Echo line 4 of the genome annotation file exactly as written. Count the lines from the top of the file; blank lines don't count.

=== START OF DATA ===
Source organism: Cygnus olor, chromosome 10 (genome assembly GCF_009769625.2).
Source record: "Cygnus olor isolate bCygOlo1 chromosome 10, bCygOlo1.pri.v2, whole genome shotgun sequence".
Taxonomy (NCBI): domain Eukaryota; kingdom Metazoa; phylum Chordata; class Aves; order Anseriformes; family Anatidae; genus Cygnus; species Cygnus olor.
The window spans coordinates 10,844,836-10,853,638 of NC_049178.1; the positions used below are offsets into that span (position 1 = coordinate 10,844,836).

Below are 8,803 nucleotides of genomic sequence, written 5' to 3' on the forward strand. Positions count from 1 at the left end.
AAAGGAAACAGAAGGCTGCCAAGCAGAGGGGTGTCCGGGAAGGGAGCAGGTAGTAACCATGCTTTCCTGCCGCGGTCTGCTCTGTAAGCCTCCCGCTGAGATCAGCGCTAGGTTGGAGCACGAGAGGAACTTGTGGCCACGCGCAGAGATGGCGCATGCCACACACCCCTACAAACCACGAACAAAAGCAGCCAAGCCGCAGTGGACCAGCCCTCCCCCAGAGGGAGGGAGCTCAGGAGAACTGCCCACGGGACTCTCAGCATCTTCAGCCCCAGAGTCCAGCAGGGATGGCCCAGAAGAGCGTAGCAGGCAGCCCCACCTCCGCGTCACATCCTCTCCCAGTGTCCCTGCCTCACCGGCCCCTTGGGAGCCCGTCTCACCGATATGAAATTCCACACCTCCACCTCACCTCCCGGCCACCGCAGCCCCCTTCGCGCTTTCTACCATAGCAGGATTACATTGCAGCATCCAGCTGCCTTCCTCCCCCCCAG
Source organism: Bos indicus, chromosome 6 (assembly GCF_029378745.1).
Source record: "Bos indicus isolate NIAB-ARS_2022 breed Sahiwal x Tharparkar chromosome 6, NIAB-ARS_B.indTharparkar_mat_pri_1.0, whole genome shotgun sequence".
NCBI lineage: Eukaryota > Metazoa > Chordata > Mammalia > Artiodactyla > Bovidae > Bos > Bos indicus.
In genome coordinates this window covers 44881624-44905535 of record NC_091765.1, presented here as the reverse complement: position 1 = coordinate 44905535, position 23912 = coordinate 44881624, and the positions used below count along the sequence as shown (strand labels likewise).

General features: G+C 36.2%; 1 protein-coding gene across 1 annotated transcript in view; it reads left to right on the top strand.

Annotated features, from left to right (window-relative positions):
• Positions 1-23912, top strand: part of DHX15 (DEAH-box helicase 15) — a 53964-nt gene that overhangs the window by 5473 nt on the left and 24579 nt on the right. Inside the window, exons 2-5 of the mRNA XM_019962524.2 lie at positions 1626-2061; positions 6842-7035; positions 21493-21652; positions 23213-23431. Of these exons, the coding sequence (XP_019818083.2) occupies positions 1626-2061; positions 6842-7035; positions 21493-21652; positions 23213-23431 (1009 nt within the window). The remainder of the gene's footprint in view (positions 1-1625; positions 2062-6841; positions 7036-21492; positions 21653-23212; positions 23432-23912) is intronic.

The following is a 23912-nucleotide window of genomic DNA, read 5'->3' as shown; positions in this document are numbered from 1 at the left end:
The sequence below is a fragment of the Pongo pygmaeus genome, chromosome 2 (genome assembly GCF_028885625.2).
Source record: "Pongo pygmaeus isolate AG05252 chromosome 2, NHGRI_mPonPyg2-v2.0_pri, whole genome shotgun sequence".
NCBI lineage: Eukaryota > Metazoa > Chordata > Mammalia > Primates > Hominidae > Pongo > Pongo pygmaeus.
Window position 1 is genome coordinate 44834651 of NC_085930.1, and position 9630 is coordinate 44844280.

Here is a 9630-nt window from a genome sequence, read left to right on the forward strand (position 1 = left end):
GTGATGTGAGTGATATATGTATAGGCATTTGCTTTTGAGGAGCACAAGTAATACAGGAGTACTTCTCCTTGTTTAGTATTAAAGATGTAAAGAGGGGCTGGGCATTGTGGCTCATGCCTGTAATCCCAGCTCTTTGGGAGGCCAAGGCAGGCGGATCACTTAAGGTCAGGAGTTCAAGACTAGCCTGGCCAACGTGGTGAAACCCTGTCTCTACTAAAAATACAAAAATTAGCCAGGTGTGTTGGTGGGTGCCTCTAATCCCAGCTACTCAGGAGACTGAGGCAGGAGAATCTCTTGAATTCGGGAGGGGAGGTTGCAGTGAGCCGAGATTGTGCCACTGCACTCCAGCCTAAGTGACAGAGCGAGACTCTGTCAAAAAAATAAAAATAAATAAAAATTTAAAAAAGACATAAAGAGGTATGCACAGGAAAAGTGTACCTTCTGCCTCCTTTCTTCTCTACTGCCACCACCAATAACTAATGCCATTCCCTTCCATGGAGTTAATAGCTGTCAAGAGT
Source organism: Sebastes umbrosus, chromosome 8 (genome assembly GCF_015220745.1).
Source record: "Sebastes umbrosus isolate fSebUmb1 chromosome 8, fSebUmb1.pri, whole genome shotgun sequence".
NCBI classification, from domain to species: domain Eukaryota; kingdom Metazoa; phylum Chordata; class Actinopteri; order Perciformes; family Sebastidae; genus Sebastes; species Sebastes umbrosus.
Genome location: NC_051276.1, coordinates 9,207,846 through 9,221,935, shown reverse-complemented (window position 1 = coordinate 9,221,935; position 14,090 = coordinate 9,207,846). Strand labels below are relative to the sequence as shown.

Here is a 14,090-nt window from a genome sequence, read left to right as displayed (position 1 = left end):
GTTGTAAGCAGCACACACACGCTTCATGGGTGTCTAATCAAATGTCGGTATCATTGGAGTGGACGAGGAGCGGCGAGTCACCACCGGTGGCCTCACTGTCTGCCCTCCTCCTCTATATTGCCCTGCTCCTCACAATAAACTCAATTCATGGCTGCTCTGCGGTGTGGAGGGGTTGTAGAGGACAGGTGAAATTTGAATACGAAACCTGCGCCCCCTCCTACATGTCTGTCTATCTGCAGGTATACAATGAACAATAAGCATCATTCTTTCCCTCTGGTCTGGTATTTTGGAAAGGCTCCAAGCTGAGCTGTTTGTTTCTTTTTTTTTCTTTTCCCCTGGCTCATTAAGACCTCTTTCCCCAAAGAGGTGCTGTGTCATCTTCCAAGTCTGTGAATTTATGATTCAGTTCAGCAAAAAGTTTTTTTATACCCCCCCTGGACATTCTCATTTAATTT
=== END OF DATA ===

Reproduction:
The window spans coordinates 10,844,836-10,853,638 of NC_049178.1; the positions used below are offsets into that span (position 1 = coordinate 10,844,836).